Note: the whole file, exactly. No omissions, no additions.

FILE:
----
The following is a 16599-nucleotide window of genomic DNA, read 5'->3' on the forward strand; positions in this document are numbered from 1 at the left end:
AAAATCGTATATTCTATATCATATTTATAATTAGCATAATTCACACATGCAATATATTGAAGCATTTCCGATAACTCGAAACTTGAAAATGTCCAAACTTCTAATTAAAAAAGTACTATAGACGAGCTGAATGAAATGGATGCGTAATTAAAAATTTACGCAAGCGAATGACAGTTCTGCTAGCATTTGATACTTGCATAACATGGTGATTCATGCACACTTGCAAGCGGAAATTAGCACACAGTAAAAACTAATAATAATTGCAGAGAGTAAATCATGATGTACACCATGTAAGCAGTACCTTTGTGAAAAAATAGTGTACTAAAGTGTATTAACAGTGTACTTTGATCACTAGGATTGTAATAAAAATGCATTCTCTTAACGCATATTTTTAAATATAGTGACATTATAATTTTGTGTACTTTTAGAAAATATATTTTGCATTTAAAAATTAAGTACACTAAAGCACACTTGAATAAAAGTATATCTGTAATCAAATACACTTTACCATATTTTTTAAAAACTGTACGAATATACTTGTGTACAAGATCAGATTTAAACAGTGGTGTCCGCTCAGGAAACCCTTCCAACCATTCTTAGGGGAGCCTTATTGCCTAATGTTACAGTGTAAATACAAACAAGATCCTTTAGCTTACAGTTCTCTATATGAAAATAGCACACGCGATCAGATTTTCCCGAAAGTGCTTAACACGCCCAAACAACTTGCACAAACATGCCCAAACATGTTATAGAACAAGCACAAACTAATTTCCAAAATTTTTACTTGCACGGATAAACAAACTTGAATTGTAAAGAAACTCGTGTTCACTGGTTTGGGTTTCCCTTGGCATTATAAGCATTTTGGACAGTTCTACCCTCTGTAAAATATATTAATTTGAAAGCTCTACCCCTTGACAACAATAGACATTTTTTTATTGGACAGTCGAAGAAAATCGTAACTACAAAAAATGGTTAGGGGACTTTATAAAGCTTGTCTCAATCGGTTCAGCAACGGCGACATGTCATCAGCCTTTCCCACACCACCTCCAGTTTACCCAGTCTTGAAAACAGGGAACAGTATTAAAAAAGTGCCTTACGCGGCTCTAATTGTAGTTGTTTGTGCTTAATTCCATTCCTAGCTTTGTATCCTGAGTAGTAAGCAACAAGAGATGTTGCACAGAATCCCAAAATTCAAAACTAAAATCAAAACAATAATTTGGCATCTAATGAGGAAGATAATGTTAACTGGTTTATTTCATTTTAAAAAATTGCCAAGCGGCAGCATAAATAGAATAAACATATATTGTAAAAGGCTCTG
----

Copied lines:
The following is a 16599-nucleotide window of genomic DNA, read 5'->3' on the forward strand; positions in this document are numbered from 1 at the left end:
AAAATCGTATATTCTATATCATATTTATAATTAGCATAATTCACACATGCAATATATTGAAGCATTTCCGATAACTCGAAACTTGAAAATGTCCAAACTTCTAATTAAAAAAGTACTATAGACGAGCTGAATGAAATGGATGCGTAATTAAAAATTTACGCAAGCGAATGACAGTTCTGCTAGCATTTGATACTTGCATAACATGGTGATTCATGCACACTTGCAAGCGGAAATTAGCACACAGTAAAAACTAATAATAATTGCAGAGAGTAAATCATGATGTACACCATGTAAGCAGTACCTTTGTGAAAAAATAGTGTACTAAAGTGTATTAACAGTGTACTTTGATCACTAGGATTGTAATAAAAATGCATTCTCTTAACGCATATTTTTAAATATAGTGACATTATAATTTTGTGTACTTTTAGAAAATATATTTTGCATTTAAAAATTAAGTACACTAAAGCACACTTGAATAAAAGTATATCTGTAATCAAATACACTTTACCATATTTTTTAAAAACTGTACGAATATACTTGTGTACAAGATCAGATTTAAACAGTGGTGTCCGCTCAGGAAACCCTTCCAACCATTCTTAGGGGAGCCTTATTGCCTAATGTTACAGTGTAAATACAAACAAGATCCTTTAGCTTACAGTTCTCTATATGAAAATAGCACACGCGATCAGATTTTCCCGAAAGTGCTTAACACGCCCAAACAACTTGCACAAACATGCCCAAACATGTTATAGAACAAGCACAAACTAATTTCCAAAATTTTTACTTGCACGGATAAACAAACTTGAATTGTAAAGAAACTCGTGTTCACTGGTTTGGGTTTCCCTTGGCATTATAAGCATTTTGGACAGTTCTACCCTCTGTAAAATATATTAATTTGAAAGCTCTACCCCTTGACAACAATAGACATTTTTTTATTGGACAGTCGAAGAAAATCGTAACTACAAAAAATGGTTAGGGGACTTTATAAAGCTTGTCTCAATCGGTTCAGCAACGGCGACATGTCATCAGCCTTTCCCACACCACCTCCAGTTTACCCAGTCTTGAAAACAGGGAACAGTATTAAAAAAGTGCCTTACGCGGCTCTAATTGTAGTTGTTTGTGCTTAATTCCATTCCTAGCTTTGTATCCTGAGTAGTAAGCAACAAGAGATGTTGCACAGAATCCCAAAATTCAAAACTAAAATCAAAACAATAATTTGGCATCTAATGAGGAAGATAATGTTAACTGGTTTATTTCATTTTAAAAAATTGCCAAGCGGCAGCATAAATAGAATAAACATATATTGTAAAAGGCTCTG